Kiribathgoda Gnanananda Thero

From Wikipedia, the free encyclopedia
Jump to: navigation, search
Kiribathgoda Gnanananda Thero
Ven Kiribathgoda Gnananda Thero.jpg
Religion Buddhism
School Theravada
Sect Amarapura Nikaya (for registration purposes)
Order Sri Kalyaniwansa Nikaya
Personal
Nationality Sri Lankan
Born (1961-07-01) 1 July 1961 (age 55)
Iriyawetiya, Kiribathgoda,
Sri Lanka
Senior posting
Based in Sri Lanka
Title Vener
Religious career
Teacher Dambagasare Shri Sumedhankara Thero and Dikwelle Pannananda Thero
Initiation Mahamevnawa Buddhist Monastery
Website http://www.mahamevnawa.lk

Kiribathgoda Gnanananda Thero (born 1 July 1961) is the founder of Mahamevnawa Buddhist Monastery.[1]

Spiritual biography[edit]

Gnanananda was born into a Roman Catholic family. The family converted to Buddhism six months after his birth, going so far as to give up their main source of income: animal husbandry for meat.

Gnanananda became a monk at age 17 on 26 March 1979 under Dambagasare Sumedhankara Thero and Dikwelle Pannananda Thero at Seruwavila. He received a traditional Buddhist academic education and entered the University of Sri Jayewardenepura.[2] He founded Mahamevnawa Monastery in 1999 under the guidance of Kotapola Amarakitti Thero, in Waduwava, Polgahawela. Mahamevnawa monastery now has around 40 branch monasteries for meditation throughout Sri Lanka and overseas, including in Canada,[3] the United States,[4] Australia,[5] the United Kingdom,[6] Germany[7] Italy, Dubai, South Korea and India.[citation needed]

Teachings[edit]

He now teaches Buddhism (Theravada), emphasizing the need to practice it in pure form (i.e. as in the Suttas) and casting off what is not advocated by the Buddha.

Our Teacher, the Buddha has taught that birth as a human being is, indeed, a very rare achievement. Fortunately, we have now obtained that rare achievement. Yet, we have to remember that man's greatness does not lie either in his nationality, caste, clan or any such feature. His greatness depends solely on his conduct. Man's experiencing of happiness and suffering, too, is related to his three modes of action, namely mental, verbal and physical action.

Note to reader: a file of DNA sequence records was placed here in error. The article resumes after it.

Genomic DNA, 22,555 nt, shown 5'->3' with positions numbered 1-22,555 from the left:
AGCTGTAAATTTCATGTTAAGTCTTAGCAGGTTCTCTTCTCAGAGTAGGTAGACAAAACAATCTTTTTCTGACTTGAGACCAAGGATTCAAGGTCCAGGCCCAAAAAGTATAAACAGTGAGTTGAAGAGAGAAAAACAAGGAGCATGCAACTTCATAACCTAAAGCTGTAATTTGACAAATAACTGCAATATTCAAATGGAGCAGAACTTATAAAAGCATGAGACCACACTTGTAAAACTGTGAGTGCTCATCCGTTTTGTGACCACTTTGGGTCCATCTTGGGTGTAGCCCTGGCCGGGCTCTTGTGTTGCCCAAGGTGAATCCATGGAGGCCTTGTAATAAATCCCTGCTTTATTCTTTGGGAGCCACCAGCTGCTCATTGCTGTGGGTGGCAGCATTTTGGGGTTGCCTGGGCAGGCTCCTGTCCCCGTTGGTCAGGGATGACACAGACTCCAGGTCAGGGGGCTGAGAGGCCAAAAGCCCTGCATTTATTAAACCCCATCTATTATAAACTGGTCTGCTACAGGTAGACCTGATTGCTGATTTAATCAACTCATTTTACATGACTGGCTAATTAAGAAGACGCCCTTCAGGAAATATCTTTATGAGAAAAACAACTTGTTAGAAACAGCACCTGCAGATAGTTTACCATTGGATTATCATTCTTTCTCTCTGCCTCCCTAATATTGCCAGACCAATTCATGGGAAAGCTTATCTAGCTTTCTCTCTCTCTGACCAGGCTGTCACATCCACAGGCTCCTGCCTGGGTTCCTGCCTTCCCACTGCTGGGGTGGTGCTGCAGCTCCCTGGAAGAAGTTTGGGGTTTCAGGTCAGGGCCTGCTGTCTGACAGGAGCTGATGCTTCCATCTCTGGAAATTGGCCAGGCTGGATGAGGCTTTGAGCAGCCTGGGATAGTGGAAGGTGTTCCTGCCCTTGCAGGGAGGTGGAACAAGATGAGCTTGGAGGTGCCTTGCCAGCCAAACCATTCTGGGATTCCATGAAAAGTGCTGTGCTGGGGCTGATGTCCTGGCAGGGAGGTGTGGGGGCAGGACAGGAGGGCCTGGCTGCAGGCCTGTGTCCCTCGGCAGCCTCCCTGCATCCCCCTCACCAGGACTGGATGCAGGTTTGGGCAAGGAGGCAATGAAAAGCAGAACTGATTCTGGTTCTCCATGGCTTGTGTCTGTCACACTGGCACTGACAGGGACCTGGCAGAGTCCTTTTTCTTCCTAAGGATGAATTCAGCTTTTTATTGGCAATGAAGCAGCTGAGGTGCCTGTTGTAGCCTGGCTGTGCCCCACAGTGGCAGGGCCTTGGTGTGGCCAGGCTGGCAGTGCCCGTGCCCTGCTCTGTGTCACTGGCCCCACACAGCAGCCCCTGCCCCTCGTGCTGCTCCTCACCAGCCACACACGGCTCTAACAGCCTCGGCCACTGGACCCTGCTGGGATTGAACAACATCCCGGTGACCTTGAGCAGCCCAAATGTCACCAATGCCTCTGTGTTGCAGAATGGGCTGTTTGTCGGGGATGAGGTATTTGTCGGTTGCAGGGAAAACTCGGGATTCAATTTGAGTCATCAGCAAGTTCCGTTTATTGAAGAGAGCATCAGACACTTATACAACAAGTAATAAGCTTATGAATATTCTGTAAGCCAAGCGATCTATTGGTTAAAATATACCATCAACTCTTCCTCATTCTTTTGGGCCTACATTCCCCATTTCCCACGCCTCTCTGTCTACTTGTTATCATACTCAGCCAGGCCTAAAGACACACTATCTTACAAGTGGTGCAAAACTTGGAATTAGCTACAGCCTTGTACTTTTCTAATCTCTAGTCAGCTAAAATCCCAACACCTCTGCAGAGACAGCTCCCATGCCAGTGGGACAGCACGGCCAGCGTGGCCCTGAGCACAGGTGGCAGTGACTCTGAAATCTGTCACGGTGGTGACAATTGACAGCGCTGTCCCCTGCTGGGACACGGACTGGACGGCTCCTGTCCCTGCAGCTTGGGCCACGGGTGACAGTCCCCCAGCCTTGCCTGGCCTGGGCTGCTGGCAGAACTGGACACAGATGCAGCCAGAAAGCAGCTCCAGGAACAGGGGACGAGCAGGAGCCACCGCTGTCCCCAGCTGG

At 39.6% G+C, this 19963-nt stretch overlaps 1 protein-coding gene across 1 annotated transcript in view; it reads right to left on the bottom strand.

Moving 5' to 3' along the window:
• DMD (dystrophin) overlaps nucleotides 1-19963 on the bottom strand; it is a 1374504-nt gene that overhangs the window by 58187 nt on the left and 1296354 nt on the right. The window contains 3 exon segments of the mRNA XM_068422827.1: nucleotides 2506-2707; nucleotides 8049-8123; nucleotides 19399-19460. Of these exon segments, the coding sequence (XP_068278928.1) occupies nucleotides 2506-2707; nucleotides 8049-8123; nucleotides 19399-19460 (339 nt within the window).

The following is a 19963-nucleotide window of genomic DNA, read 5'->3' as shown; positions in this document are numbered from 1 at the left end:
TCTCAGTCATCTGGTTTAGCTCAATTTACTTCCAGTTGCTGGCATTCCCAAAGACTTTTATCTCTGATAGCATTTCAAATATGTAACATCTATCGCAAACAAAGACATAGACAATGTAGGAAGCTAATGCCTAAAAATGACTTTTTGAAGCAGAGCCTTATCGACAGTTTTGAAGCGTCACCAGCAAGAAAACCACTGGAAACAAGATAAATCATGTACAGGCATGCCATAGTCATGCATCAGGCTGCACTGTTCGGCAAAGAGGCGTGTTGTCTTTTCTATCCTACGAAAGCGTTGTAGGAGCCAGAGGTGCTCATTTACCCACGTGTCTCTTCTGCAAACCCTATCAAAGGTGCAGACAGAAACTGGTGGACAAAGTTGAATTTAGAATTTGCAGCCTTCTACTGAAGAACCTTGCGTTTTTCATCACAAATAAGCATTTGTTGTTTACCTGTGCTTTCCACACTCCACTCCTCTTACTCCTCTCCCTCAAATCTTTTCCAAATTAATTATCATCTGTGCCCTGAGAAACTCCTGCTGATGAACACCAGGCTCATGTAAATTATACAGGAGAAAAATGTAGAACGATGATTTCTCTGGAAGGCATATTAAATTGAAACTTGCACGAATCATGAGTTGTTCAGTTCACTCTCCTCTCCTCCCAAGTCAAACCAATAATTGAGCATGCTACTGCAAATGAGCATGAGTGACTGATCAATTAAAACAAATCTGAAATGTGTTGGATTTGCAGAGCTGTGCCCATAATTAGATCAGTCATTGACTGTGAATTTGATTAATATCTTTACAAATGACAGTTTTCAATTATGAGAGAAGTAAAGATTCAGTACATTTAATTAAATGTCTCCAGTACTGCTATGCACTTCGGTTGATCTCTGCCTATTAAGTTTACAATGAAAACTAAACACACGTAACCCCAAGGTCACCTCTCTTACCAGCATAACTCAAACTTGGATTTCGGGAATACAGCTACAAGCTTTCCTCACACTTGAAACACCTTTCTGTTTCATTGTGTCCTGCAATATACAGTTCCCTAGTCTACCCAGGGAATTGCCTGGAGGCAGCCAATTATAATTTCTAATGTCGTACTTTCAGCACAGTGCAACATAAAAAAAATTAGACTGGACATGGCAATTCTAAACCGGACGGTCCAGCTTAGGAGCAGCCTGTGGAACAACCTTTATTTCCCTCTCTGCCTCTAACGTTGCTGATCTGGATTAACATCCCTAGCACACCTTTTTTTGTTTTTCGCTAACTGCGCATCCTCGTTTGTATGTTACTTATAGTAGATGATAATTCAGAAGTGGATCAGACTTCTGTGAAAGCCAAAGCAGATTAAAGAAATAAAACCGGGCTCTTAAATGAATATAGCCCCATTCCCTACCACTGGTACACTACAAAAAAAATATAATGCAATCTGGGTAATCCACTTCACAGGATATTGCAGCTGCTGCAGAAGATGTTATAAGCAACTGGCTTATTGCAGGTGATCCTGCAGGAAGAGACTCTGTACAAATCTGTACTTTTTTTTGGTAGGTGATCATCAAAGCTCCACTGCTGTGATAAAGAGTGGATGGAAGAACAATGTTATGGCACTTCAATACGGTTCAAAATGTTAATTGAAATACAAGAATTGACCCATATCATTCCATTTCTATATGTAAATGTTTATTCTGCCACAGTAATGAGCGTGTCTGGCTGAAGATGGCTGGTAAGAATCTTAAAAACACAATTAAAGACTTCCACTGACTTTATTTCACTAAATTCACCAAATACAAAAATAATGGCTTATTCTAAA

The Buddha devoted all his life to save man from dukkha - suffering. We are followers of the Buddha and our fervent hope is to see a world full of people who are freed from dukkha.

Mankind's wonderful treasure of wisdom is the Teaching of the Buddha. This doctrine illuminates our lives bringing happiness and joy. Go in search of this wonderful Dhamma yourself, lead your life accordingly, get rid of your suffering and join that fortunate band of people who experience the Supreme Bliss : 'A Message by Venerable Thero'.

[citation needed]

Thousands of practicing Buddhists are associated with Mahamevnawa.

"Maha Sthupa Wandanawa" [8] conducted on 2 February 2008 at Anuradhapura with participation of over 100,000 disciples, and "Somawathi Stupa Vandanawa" [9] conducted on 8 May 2010 at Somawathiya temple with participation of over 1,000,000 devotees, bear evidence for the popularity his Damma program has achieved.

Gnanananda reintroduced the usage of "Namo Buddhaya" to the Sri Lankan Buddhists as a way of Buddhist greeting. Also, there was a weekly dhamma discussion program telecasted on TNL television named "Namo Buddhaya" in which the Thero participated.[10]

Publications[edit]

Gnanananda thero has written many books based on the teachings of Buddha. These publications are aimed to emphasize uncontaminated Buddhism that can be understood by anyone who reads it.

The thera has also instigated a culture in Sri Lanka (traditionally known as Dhamma Dīpa – Island full of Buddha’s Teachings) to teach the Buddha’s teaching in the national language of Sinhala, even though the teachings are traditionally taught in the Pali language. Many disciples believe that they are now able to teach the Buddha’s teachings with the right understanding.

See also[edit]

References[edit]

  1. ^ "StartLogic". Buddhavision.com. Retrieved 2 June 2016. 
  2. ^ "Archived copy". Archived from the original on 14 December 2012. Retrieved 2 June 2016. 
  3. ^ "Archived copy". Archived from the original on 21 May 2008. Retrieved 11 May 2008. 
  4. ^ "Archived copy". Archived from the original on 14 June 2008. Retrieved 11 May 2008. 
  5. ^ "Archived copy". Archived from the original on 2 May 2008. Retrieved 26 April 2008. 
  6. ^ "Mahamevnawa UK Branch". Sites.google.com. Retrieved 2 June 2016. 
  7. ^ "Archived copy". Archived from the original on 14 March 2016. Retrieved 2 June 2016. 
  8. ^ [1][dead link]
  9. ^ "Somawathi Stupa Wandana Part 1". 2 August 2010. Retrieved 2 June 2016 – via YouTube. 
  10. ^ "Namo Buddhaya :: The Live Dhamma Discussion on TNL TV". 12 February 2012. Retrieved 2 June 2016 – via YouTube. 

External links[edit]

Dhamma Sermons/Articles by Kiribathgoda Gnanananda Thero

Other